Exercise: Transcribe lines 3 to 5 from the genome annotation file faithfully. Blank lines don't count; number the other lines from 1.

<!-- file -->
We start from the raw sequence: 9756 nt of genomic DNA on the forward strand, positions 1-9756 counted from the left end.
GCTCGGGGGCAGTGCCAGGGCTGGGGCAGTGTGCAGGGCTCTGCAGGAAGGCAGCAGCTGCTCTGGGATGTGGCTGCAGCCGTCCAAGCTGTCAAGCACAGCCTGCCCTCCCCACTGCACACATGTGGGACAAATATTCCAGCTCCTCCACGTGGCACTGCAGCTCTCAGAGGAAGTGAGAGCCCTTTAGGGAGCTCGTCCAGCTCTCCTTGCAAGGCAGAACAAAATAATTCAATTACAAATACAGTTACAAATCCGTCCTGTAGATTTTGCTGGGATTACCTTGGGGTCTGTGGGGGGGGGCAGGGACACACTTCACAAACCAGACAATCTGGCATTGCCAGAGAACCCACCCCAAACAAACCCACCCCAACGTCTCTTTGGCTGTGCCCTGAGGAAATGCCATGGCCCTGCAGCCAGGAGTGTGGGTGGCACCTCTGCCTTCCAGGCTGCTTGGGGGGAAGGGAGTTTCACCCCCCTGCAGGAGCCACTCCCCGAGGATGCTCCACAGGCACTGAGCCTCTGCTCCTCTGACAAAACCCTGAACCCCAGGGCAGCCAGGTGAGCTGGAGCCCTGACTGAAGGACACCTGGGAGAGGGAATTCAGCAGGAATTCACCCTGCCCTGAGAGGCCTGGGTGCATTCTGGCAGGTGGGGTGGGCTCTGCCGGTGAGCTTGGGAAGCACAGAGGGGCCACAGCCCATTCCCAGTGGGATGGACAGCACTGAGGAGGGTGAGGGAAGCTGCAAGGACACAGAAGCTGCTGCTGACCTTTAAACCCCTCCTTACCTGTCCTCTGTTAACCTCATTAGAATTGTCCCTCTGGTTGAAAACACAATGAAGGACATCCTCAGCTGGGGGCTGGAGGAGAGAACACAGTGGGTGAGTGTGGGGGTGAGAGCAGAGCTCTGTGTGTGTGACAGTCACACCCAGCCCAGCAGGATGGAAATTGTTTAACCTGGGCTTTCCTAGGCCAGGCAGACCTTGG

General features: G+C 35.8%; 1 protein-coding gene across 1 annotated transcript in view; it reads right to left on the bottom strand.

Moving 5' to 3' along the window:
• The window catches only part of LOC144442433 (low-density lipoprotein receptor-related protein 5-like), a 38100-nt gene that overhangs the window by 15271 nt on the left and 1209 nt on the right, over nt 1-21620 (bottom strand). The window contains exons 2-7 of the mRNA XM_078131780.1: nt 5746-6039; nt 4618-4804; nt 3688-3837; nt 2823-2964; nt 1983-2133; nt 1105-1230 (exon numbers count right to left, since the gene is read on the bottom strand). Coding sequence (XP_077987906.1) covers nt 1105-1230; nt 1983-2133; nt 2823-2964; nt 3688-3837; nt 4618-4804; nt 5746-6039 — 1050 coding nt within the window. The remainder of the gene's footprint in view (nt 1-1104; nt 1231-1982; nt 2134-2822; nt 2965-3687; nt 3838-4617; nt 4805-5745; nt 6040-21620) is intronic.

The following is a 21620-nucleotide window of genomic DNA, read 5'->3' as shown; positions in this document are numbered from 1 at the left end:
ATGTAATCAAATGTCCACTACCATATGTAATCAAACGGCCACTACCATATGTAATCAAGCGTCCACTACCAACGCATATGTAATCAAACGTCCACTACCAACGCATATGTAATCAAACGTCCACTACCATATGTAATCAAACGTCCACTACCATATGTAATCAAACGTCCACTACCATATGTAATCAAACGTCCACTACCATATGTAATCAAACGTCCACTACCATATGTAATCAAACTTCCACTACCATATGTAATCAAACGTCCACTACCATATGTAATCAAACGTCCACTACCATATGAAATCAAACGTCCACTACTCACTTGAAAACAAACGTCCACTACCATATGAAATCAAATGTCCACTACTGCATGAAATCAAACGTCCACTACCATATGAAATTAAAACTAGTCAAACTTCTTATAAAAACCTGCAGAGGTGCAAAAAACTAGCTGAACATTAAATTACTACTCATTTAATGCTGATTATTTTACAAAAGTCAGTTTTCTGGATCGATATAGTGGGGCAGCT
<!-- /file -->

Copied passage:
General features: G+C 35.8%; 1 protein-coding gene across 1 annotated transcript in view; it reads right to left on the bottom strand.

Moving 5' to 3' along the window:
• The window catches only part of LOC144442433 (low-density lipoprotein receptor-related protein 5-like), a 38100-nt gene that overhangs the window by 15271 nt on the left and 1209 nt on the right, over nt 1-21620 (bottom strand). The window contains exons 2-7 of the mRNA XM_078131780.1: nt 5746-6039; nt 4618-4804; nt 3688-3837; nt 2823-2964; nt 1983-2133; nt 1105-1230 (exon numbers count right to left, since the gene is read on the bottom strand). Coding sequence (XP_077987906.1) covers nt 1105-1230; nt 1983-2133; nt 2823-2964; nt 3688-3837; nt 4618-4804; nt 5746-6039 — 1050 coding nt within the window. The remainder of the gene's footprint in view (nt 1-1104; nt 1231-1982; nt 2134-2822; nt 2965-3687; nt 3838-4617; nt 4805-5745; nt 6040-21620) is intronic.